Mapping the New: Aesthetics, New Directions and Innovations in Literature and Culture, February 21-22, 2010
International Literature Symposium:
Mapping the New: Aesthetics, New Directions and Innovations in Literature and Culture, Organized by Department of English Literature and Linguistics at Qatar University, February 21-22, 2010
The bi-annual Literature Symposium organized by the Department of EnglishLiterature and Linguistics at Qatar University, Mapping the New: Aesthetics, New Directions and Innovations in Literature and Culture. The keynote speakers include Professor David Damrosch, Harvard University and Professor Sabry Hafez,SAOS and Qatar University.
The Symposium is aimed to attract scholars both from the Middle East and from the global community. The Symposium is focused around the idea of novelty and interdisciplinary approaches to 'The New' – in literature, theory, culture, law and related fields.
This Symposium will explore the state of literature and culture in this transitional moment. Across two days scholars will explore related themes, concepts and practices of 'The New' in a series of related and inter-connected conversations, speeches and panels. The current global crisis has resulted infinancial stagnation and dwindling production as the specter of recession haunts the international economy. Yet ironically this economic crisis is matched by exuberance in the artistic and literary fields of production, which overflow with new experiments and innovations.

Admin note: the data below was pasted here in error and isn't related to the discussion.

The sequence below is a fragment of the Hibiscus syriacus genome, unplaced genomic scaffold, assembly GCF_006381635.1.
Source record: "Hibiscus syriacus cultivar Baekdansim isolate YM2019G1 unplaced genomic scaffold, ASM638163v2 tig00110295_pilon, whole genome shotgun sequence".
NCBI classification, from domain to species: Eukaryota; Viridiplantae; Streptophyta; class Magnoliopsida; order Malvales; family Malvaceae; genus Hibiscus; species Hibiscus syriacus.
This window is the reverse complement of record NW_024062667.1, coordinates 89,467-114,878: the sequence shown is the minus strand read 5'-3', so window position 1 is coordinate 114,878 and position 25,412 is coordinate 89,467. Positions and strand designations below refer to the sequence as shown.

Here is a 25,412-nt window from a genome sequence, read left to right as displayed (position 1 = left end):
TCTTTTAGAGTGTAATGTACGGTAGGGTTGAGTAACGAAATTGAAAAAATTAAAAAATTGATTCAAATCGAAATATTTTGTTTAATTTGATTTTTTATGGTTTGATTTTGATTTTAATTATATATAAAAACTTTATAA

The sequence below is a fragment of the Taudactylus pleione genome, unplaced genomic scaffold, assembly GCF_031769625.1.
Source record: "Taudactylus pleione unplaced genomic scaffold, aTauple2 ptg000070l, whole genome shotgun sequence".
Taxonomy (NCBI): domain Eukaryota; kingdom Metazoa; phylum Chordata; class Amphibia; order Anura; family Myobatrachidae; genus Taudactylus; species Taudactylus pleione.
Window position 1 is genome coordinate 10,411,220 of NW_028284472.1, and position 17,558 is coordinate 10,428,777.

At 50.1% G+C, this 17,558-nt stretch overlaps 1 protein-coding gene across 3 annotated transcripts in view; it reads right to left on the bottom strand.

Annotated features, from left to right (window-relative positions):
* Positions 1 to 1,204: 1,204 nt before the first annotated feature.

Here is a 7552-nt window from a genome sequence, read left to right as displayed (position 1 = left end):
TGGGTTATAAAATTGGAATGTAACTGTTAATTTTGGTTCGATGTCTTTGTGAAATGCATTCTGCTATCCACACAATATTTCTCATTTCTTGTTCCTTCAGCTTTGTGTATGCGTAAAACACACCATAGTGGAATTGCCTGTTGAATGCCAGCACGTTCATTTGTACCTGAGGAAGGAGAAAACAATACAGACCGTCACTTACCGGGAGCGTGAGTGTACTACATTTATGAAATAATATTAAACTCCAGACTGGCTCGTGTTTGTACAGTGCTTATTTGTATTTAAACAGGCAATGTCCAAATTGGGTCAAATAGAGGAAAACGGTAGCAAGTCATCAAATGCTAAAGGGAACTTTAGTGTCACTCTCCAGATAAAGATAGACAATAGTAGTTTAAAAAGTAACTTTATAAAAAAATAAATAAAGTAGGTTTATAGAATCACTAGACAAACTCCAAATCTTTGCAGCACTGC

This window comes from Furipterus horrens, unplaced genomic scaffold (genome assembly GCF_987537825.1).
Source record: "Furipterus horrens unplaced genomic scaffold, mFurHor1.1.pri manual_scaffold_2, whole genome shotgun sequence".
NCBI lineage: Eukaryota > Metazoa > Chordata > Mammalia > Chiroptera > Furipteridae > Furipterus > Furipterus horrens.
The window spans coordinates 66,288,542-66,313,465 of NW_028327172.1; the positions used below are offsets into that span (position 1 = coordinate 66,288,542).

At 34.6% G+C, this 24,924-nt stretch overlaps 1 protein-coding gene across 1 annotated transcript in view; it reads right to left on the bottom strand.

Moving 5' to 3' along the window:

Both art and literature have been explicating and heralding many of capitalism's difficulties and ailments, long before the market data confirmed a collapse. Literature, literary criticism and literary theory, have long been involved inideological and aesthetic repudiation of hegemonic social forms that were embraced as orthodoxy only two or three decades ago. The politics of unbridled market-capitalism so recently discredited as unsustainable at the very least have long been rejected by writers and critics, who sought new discourses and visions, long before the G8 or the hastily formed G20 searched for one.
This symposium aims to bring together scholars from the region and the wider Arab world with international scholars to study the new literature of the Arab world and elsewhere. The 'new' does not merely transform traditional genres; the internet has given rise to a proliferation of new discourses which urgently require theoretical inquiry. This other space or the other of literature has produced new writings and hybrid genres situated between the virtual and the material, the novel and the blog; between national languages and global ones. We seek to elucidate the features of this new literature, to investigate itsdirections, and chart its poetics and aesthetics. Our main question is: doesthe 'new' imply a more fundamental break than the periodic alterations determined by the ongoing imperative of stylistic innovation?
Please send a 250-word abstract byDecember 15, 2009 to Moneera Al-Ghadeer firstname.lastname@example.org